Nation hails Mr Invincible

team GB is celebrating its first gold medals of London 2012 after cyclist Bradley Wiggins and rowers Helen Glover and Heather Stanning made British sporting history with stunning Olympic victories.

Wiggins won a record seventh medal yesterday when he raced to victory in the men’s time-trial, one more than rowing ace Sir Steve Redgrave. It was his fourth gold, one more than cycling great Sir Chris Hoy.

The 32-year-old, who just days ago cycled into the record books when he became the first British winner of the Tour de France, said: “Just to be mentioned in the same breath as Sir Steve Redgrave and Sir Chris Hoy is an absolute honour and to be up there with those guys as a British Olympian, it’s very special.”

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He admitted there was an “almost slight melancholy” to his victory, however. “I realised on the podium that that is it for me. I don’t think anything is going to top that,” he said.

“To win the Tour and then win Olympic gold in London at 32, I’ll look back in 10, 15 years and think that was as good as it got.”

But in a show of spirit, he added: “What’s the point of seven medals if they’re not the right colour? Mainly it’s about the four golds. Now I have to go to Rio and go for five.”

Earlier, Glover and Stanning won Britain’s first gold of the Games, and became the first British women to win the top medal in rowing.

David Cameron praised the Team GB gold medal-winners and said their victories would “put rocket boosters” on the Olympics.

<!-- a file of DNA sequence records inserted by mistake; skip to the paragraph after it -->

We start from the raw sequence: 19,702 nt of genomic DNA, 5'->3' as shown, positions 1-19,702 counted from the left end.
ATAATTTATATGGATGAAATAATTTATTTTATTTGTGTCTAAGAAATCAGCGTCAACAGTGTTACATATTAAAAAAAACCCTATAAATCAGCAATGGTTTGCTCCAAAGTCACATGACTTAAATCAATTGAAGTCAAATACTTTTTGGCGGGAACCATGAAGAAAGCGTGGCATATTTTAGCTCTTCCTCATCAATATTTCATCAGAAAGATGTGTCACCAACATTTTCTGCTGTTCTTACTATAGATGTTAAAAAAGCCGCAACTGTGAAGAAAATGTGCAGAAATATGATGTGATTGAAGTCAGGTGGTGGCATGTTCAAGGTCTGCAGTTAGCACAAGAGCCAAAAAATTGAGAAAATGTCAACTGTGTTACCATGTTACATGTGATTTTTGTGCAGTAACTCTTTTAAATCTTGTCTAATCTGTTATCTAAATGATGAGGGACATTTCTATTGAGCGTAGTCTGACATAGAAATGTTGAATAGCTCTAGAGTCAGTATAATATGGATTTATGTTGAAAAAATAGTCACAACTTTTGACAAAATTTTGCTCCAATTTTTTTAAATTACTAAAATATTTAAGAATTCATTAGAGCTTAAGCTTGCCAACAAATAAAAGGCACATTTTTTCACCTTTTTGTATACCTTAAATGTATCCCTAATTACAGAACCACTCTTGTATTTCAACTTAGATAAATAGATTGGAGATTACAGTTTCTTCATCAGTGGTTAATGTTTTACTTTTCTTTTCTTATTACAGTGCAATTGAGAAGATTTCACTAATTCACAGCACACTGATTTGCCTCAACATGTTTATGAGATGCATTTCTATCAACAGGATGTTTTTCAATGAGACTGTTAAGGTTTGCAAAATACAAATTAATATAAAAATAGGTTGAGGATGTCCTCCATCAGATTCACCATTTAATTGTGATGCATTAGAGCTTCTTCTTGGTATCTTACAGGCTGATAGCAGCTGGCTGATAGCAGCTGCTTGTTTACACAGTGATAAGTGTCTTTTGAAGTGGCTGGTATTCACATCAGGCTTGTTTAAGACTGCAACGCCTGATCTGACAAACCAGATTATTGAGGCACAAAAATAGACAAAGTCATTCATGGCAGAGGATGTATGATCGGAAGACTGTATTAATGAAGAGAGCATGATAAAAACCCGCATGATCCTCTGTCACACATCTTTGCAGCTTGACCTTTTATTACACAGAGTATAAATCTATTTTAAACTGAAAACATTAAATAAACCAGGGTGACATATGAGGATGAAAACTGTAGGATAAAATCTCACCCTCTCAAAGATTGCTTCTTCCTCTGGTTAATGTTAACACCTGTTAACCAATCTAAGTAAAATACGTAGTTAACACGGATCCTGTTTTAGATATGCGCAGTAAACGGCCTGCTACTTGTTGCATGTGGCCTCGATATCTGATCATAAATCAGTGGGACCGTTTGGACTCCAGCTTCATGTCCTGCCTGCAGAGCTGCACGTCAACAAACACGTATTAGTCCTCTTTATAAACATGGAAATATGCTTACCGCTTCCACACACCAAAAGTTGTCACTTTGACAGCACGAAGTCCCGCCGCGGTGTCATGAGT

The Prime Minister said: “It is a golden moment for Britain, I think it’s going to give a huge confidence boost to the whole country.

“It’s already a great Olympics, already a great start, but this is really going to put rocket boosters on it for the whole country and I’m very, very excited.”

The head of Team GB, Andy Hunt, also praised the gold 
medallists, saying they have “written their own chapters in the storied history of British Olympic sport”.

He said Glover and Stanning’s landmark victory was “an accomplishment that will stand the test of time” and Wiggins’s record-breaking Olympic success just 10 days after his Tour de France triumph was “nothing short of extraordinary”.

Among the crowds cheering him on were Chloe Cooper and her mother Lucy, who were lucky enough to see both British gold medal-winning performances.

Chloe, 27, from Mile End, east London, said: “I think we could be the only people to have seen both golds.

“The atmosphere here was brilliant. People were shouting and banging on the crash barriers as Wiggins went past. It’s fun and we’ve had a great day.”

Team GB’s success continued last night when Scottish swimmer Michael Jamieson claimed a silver in the men’s 200m breaststroke final. The 23-year-old, from Glasgow, came in second after Hungarian swimmer Daniel Gyurta, who broke the world record. The Scot’s time was the third fastest time in history.

Speaking afterwards, Jamieson said: “What an amazing night.

“The crowd was absolutely unbelievable, I can only thank everyone again for all their support.”

Shona Robison, Scotland’s sports minister, said: “Scotland is proud of Michael Jamieson’s fantastic swim tonight, and Heather Stanning’s golden moment this morning has really set the country alight.”

Earlier, Britain’s men’s eight rowers – including York’s Tom Ransley – and cyclist Chris Froome took home bronze medals. The wins puts Team GB 
11th in the medal table with nine – two golds, three silver and four bronze.